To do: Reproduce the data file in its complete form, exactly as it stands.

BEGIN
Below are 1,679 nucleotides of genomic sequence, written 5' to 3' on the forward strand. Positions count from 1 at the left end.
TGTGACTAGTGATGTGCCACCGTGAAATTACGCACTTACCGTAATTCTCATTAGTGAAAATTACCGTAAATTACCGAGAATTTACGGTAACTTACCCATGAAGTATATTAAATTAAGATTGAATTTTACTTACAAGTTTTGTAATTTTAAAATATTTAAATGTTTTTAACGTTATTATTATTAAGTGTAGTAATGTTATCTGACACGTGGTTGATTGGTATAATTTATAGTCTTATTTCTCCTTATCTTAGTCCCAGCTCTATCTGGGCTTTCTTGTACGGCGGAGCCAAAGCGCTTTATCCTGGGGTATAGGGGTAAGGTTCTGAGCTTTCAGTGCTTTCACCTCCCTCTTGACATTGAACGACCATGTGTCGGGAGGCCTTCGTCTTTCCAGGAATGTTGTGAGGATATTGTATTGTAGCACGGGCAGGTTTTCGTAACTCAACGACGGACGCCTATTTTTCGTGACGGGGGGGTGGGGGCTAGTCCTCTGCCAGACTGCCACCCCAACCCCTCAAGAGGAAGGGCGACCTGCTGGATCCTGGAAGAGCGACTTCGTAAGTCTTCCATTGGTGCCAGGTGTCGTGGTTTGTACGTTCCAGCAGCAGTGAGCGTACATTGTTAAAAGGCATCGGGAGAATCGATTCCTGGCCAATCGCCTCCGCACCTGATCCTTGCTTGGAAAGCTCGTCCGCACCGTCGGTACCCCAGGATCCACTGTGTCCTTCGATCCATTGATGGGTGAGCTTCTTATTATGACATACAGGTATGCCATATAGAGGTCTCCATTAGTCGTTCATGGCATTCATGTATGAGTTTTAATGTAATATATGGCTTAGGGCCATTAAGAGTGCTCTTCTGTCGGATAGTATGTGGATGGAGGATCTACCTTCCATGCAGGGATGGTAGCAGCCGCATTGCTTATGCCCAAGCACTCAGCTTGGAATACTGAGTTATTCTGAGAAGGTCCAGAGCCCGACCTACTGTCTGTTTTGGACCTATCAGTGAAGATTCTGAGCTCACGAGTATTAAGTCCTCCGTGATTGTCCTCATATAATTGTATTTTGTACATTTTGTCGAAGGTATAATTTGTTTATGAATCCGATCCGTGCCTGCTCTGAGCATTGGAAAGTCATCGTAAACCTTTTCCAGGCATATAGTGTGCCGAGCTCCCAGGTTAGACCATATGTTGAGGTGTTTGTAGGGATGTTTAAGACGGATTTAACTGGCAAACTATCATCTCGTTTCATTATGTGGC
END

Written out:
Below are 1,679 nucleotides of genomic sequence, written 5' to 3' on the forward strand. Positions count from 1 at the left end.
TGTGACTAGTGATGTGCCACCGTGAAATTACGCACTTACCGTAATTCTCATTAGTGAAAATTACCGTAAATTACCGAGAATTTACGGTAACTTACCCATGAAGTATATTAAATTAAGATTGAATTTTACTTACAAGTTTTGTAATTTTAAAATATTTAAATGTTTTTAACGTTATTATTATTAAGTGTAGTAATGTTATCTGACACGTGGTTGATTGGTATAATTTATAGTCTTATTTCTCCTTATCTTAGTCCCAGCTCTATCTGGGCTTTCTTGTACGGCGGAGCCAAAGCGCTTTATCCTGGGGTATAGGGGTAAGGTTCTGAGCTTTCAGTGCTTTCACCTCCCTCTTGACATTGAACGACCATGTGTCGGGAGGCCTTCGTCTTTCCAGGAATGTTGTGAGGATATTGTATTGTAGCACGGGCAGGTTTTCGTAACTCAACGACGGACGCCTATTTTTCGTGACGGGGGGGTGGGGGCTAGTCCTCTGCCAGACTGCCACCCCAACCCCTCAAGAGGAAGGGCGACCTGCTGGATCCTGGAAGAGCGACTTCGTAAGTCTTCCATTGGTGCCAGGTGTCGTGGTTTGTACGTTCCAGCAGCAGTGAGCGTACATTGTTAAAAGGCATCGGGAGAATCGATTCCTGGCCAATCGCCTCCGCACCTGATCCTTGCTTGGAAAGCTCGTCCGCACCGTCGGTACCCCAGGATCCACTGTGTCCTTCGATCCATTGATGGGTGAGCTTCTTATTATGACATACAGGTATGCCATATAGAGGTCTCCATTAGTCGTTCATGGCATTCATGTATGAGTTTTAATGTAATATATGGCTTAGGGCCATTAAGAGTGCTCTTCTGTCGGATAGTATGTGGATGGAGGATCTACCTTCCATGCAGGGATGGTAGCAGCCGCATTGCTTATGCCCAAGCACTCAGCTTGGAATACTGAGTTATTCTGAGAAGGTCCAGAGCCCGACCTACTGTCTGTTTTGGACCTATCAGTGAAGATTCTGAGCTCACGAGTATTAAGTCCTCCGTGATTGTCCTCATATAATTGTATTTTGTACATTTTGTCGAAGGTATAATTTGTTTATGAATCCGATCCGTGCCTGCTCTGAGCATTGGAAAGTCATCGTAAACCTTTTCCAGGCATATAGTGTGCCGAGCTCCCAGGTTAGACCATATGTTGAGGTGTTTGTAGGGATGTTTAAGACGGATTTAACTGGCAAACTATCATCTCGTTTCATTATGTGGC